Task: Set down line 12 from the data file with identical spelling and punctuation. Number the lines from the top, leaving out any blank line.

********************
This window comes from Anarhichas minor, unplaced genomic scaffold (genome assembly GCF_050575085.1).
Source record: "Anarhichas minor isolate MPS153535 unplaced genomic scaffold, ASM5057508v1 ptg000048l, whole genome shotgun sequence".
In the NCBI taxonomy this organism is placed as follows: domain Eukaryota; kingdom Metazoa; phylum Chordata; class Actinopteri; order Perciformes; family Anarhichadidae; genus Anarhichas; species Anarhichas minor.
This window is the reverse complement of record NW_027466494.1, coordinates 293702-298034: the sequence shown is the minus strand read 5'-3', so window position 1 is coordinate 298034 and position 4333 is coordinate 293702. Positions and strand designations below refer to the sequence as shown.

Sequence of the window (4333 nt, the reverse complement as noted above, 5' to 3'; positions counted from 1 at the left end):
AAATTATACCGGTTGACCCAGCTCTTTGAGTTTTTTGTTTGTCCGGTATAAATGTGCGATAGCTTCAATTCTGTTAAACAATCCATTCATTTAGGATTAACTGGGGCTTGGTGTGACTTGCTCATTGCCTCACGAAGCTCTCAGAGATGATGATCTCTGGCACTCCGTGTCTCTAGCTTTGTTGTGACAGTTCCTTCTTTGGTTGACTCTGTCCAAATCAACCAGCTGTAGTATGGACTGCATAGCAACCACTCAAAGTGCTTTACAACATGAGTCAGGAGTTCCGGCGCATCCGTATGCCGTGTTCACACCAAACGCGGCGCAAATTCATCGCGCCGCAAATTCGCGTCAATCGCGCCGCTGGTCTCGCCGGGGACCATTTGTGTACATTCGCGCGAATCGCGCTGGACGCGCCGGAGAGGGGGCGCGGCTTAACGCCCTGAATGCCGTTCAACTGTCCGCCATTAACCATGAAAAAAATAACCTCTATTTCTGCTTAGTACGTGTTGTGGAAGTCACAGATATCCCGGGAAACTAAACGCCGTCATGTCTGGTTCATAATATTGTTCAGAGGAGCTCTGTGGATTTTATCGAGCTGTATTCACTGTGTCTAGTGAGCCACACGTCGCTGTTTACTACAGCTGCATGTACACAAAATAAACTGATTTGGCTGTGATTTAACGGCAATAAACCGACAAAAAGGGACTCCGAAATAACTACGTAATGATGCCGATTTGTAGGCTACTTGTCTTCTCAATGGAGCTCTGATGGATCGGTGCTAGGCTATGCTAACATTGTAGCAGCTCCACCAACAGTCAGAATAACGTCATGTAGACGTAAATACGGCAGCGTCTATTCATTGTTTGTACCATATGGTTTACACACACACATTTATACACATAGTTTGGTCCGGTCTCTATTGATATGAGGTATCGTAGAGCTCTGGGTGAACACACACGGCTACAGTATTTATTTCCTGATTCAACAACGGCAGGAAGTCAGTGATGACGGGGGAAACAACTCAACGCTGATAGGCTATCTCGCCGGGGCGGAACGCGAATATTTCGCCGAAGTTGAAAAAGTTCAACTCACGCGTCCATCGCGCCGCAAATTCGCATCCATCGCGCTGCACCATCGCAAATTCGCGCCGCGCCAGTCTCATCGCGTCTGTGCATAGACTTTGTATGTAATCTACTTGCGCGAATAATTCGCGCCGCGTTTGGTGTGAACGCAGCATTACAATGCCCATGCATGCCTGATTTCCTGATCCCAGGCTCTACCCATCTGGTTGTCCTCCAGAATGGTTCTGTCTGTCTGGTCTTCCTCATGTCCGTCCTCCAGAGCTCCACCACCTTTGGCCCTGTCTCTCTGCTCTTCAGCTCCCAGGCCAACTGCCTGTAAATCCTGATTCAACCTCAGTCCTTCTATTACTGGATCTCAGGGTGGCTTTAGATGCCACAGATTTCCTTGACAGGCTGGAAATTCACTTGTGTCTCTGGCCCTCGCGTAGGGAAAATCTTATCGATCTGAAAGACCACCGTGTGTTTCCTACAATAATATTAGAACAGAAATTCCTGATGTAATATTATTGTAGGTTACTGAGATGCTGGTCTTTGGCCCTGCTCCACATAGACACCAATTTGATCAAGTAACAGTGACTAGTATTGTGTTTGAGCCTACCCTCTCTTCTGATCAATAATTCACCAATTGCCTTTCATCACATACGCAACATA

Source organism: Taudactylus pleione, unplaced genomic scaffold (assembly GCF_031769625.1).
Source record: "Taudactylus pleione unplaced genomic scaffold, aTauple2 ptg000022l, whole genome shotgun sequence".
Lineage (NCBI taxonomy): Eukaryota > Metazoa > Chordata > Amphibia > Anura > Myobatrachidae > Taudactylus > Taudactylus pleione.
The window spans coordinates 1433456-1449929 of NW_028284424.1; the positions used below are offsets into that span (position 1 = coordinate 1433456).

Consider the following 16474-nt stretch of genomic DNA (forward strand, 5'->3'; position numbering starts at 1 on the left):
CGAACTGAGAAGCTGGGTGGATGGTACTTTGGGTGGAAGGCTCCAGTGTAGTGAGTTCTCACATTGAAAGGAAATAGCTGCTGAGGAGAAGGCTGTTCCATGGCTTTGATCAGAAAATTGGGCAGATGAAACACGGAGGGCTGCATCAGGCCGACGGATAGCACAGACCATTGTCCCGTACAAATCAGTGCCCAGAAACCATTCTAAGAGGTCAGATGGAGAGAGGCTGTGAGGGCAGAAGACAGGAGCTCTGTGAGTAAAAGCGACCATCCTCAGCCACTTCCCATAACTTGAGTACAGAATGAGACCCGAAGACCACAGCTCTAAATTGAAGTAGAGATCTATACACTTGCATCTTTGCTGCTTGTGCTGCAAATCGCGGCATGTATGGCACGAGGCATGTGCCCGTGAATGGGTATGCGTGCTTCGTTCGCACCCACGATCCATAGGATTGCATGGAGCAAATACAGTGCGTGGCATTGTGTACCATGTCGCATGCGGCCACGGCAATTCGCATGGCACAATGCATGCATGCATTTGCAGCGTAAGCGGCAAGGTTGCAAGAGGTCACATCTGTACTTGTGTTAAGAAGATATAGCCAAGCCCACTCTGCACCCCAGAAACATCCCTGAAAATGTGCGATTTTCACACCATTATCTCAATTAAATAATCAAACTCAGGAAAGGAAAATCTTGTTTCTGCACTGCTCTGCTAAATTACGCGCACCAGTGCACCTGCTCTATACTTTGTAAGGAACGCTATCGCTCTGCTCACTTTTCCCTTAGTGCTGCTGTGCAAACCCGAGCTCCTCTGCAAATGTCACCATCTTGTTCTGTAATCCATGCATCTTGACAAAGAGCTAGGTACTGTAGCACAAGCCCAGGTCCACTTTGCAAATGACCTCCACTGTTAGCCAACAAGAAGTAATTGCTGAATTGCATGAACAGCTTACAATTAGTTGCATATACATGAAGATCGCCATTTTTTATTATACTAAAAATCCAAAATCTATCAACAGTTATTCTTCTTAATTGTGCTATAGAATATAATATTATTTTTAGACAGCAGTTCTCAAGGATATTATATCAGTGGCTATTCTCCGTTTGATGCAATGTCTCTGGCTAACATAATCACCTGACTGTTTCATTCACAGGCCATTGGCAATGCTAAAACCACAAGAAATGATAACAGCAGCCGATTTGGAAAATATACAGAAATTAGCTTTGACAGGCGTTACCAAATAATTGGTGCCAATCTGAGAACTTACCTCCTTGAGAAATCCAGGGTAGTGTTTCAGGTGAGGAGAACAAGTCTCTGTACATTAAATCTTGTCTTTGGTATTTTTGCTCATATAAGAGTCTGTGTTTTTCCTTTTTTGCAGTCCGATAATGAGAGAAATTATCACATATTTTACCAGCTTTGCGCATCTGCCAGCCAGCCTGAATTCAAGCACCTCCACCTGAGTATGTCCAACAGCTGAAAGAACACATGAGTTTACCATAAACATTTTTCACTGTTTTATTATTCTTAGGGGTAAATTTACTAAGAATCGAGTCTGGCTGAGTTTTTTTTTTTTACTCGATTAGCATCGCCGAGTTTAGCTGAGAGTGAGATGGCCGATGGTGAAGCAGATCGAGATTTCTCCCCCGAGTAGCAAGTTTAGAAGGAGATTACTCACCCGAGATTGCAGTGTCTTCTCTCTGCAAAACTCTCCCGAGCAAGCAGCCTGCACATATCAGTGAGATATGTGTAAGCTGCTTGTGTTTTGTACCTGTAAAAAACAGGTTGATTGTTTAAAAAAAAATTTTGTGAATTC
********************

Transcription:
CGAACTGAGAAGCTGGGTGGATGGTACTTTGGGTGGAAGGCTCCAGTGTAGTGAGTTCTCACATTGAAAGGAAATAGCTGCTGAGGAGAAGGCTGTTCCATGGCTTTGATCAGAAAATTGGGCAGATGAAACACGGAGGGCTGCATCAGGCCGACGGATAGCACAGACCATTGTCCCGTACAAATCAGTGCCCAGAAACCATTCTAAGAGGTCAGATGGAGAGAGGCTGTGAGGGCAGAAGACAGGAGCTCTGTGAGTAAAAGCGACCATCCTCAGCCACTTCCCATAACTTGAGTACAGAATGAGACCCGAAGACCACAGCTCTAAATTGAAGTAGAGATCTATACACTTGCATCTTTGCTGCTTGTGCTGCAAATCGCGGCATGTATGGCACGAGGCATGTGCCCGTGAATGGGTATGCGTGCTTCGTTCGCACCCACGATCCATAGGATTGCATGGAGCAAATACAGTGCGTGGCATTGTGTACCATGTCGCATGCGGCCACGGCAATTCGCATGGCACAATGCATGCATGCATTTGCAGCGTAAGCGGCAAGGTTGCAAGAGGTCACATCTGTACTTGTGTTAAGAAGATATAGCCAAGCCCACTCTGCACCCCAGAAACATCCCTGAAAATGTGCGATTTTCACACCATTATCTCAATTAAATAATCAAACTCAGGAAAGGAAAATCTTGTTTCTGCACTGCTCTGCTAAATTACGCGCACCAGTGCACCTGCTCTATACTTTGTAAGGAACGCTATCGCTCTGCTCACTTTTCCCTTAGTGCTGCTGTGCAAACCCGAGCTCCTCTGCAAATGTCACCATCTTGTTCTGTAATCCATGCATCTTGACAAAGAGCTAGGTACTGTAGCACAAGCCCAGGTCCACTTTGCAAATGACCTCCACTGTTAGCCAACAAGAAGTAATTGCTGAATTGCATGAACAGCTTACAATTAGTTGCATATACATGAAGATCGCCATTTTTTATTATACTAAAAATCCAAAATCTATCAACAGTTATTCTTCTTAATTGTGCTATAGAATATAATATTATTTTTAGACAGCAGTTCTCAAGGATATTATATCAGTGGCTATTCTCCGTTTGATGCAATGTCTCTGGCTAACATAATCACCTGACTGTTTCATTCACAGGCCATTGGCAATGCTAAAACCACAAGAAATGATAACAGCAGCCGATTTGGAAAATATACAGAAATTAGCTTTGACAGGCGTTACCAAATAATTGGTGCCAATCTGAGAACTTACCTCCTTGAGAAATCCAGGGTAGTGTTTCAGGTGAGGAGAACAAGTCTCTGTACATTAAATCTTGTCTTTGGTATTTTTGCTCATATAAGAGTCTGTGTTTTTCCTTTTTTGCAGTCCGATAATGAGAGAAATTATCACATATTTTACCAGCTTTGCGCATCTGCCAGCCAGCCTGAATTCAAGCACCTCCACCTGAGTATGTCCAACAGCTGAAAGAACACATGAGTTTACCATAAACATTTTTCACTGTTTTATTATTCTTAGGGGTAAATTTACTAAGAATCGAGTCTGGCTGAGTTTTTTTTTTTTACTCGATTAGCATCGCCGAGTTTAGCTGAGAGTGAGATGGCCGATGGTGAAGCAGATCGAGATTTCTCCCCCGAGTAGCAAGTTTAGAAGGAGATTACTCACCCGAGATTGCAGTGTCTTCTCTCTGCAAAACTCTCCCGAGCAAGCAGCCTGCACATATCAGTGAGATATGTGTAAGCTGCTTGTGTTTTGTACCTGTAAAAAACAGGTTGATTGTTTAAAAAAAAATTTTGTGAATTC